Wikipedia tells us that “delegation” is the assignment of authority and responsibility to another person to carry out specific activities. The person who delegated the work, however, remains accountable for the outcome of that work. Delegation is supposed to empower a subordinate to learn and to make decisions. It is a shift of decision-making authority from one organizational level to a lower one. Continue reading
The other day, while I was conducting a leadership workshop for entrepreneurs, one of the attendees asked the best way to give constructive feedback—especially when negative performance issues are being addressed.
In responding to the question, I counseled the person that first they needed to be clear on their purpose for giving the feedback. What the consequences were to them, their company and the employee if the issues were not addressed; and what specific actions they wanted to address and/or correct.
With that information shared as a backdrop, I suggested that the person take these specific actions when they met with their employee/team member: Continue reading
Let’s challenge your thoughts on your leadership abilities. Are you a good leader or a lazy leader. Learn why Chris thinks “lazy” is better…
If your company is like most others, your team members talk to each other – about work (mostly complaining about it, or your customers or even you), their families, weekend activities – but mostly the usual “stuff” people talk about. These types of conversations will always exist and no matter how repetitive they may be, they will never go away, nor should they.
The type of talking I want to discuss today is very different and may even be taking place in your organization, but I’ll bet not to the extent it should if you want to truly tap into the power of your team. Continue reading
Those of us in a leadership position, all want to run/lead a successful operation. However, many are just not doing the right things at the right time to achieve that goal. We get very good at complaining and blaming, but eventually realize that nothing good comes from that.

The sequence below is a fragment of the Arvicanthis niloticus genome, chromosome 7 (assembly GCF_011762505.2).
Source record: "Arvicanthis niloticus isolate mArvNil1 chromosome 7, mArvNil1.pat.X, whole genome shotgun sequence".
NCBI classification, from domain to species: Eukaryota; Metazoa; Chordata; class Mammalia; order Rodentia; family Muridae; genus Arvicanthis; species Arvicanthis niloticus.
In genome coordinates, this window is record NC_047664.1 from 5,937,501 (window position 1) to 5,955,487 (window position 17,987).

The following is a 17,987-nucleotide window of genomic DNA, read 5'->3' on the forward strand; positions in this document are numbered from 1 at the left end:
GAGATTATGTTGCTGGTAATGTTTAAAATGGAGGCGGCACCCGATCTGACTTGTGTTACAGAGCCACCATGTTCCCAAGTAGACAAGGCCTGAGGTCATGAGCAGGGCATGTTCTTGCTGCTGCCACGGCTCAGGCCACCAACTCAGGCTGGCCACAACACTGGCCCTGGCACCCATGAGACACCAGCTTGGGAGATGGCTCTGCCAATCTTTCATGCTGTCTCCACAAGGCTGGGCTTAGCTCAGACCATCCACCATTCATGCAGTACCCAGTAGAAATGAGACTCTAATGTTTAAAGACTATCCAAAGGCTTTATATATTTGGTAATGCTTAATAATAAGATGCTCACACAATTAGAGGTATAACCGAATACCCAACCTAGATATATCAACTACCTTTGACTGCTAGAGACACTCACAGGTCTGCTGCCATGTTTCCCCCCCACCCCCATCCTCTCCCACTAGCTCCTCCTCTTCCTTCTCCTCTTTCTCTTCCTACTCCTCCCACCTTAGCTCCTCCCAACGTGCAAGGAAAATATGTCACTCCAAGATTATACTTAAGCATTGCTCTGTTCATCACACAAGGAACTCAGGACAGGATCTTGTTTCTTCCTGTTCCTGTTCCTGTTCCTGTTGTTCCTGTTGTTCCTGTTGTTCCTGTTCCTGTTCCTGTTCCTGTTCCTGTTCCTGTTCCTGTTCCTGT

The success of your company hinges on many factors. Some of these factors you can control, while there are others that you have to react to. One of the most important factors of success – that you can control completely – is your team. Specifically, how you help your team members find, develop and properly use their greatness. Continue reading
3 ways to instill urgency and overcome your “business as usual” culture
Developing and maintaining an ongoing sense of urgency should be the norm for any leader wanting to achieve a competitive edge in their marketplace. A sense of urgency should become part of a company’s culture and reflected in everything that they do so that the status quo is periodically challenged. This will give them an edge over those who cling to a “business as usual” strategy as their only strategy. Make no mistake: a “sense of urgency culture” starts with the leader.
Creating and maintaining a sense of urgency culture in a company doesn’t happen without a great deal of effort to bring about this change and, an even greater effort and commitment on the part of its leader to get the process started; and to have the courage to stick with it. In essence, the leader needs to take bold action to set the expectation for a sense of urgency culture and then set the standards for how accountability to it will be measured.
To get started creating this sense of urgency culture within your company, consider the following: Continue reading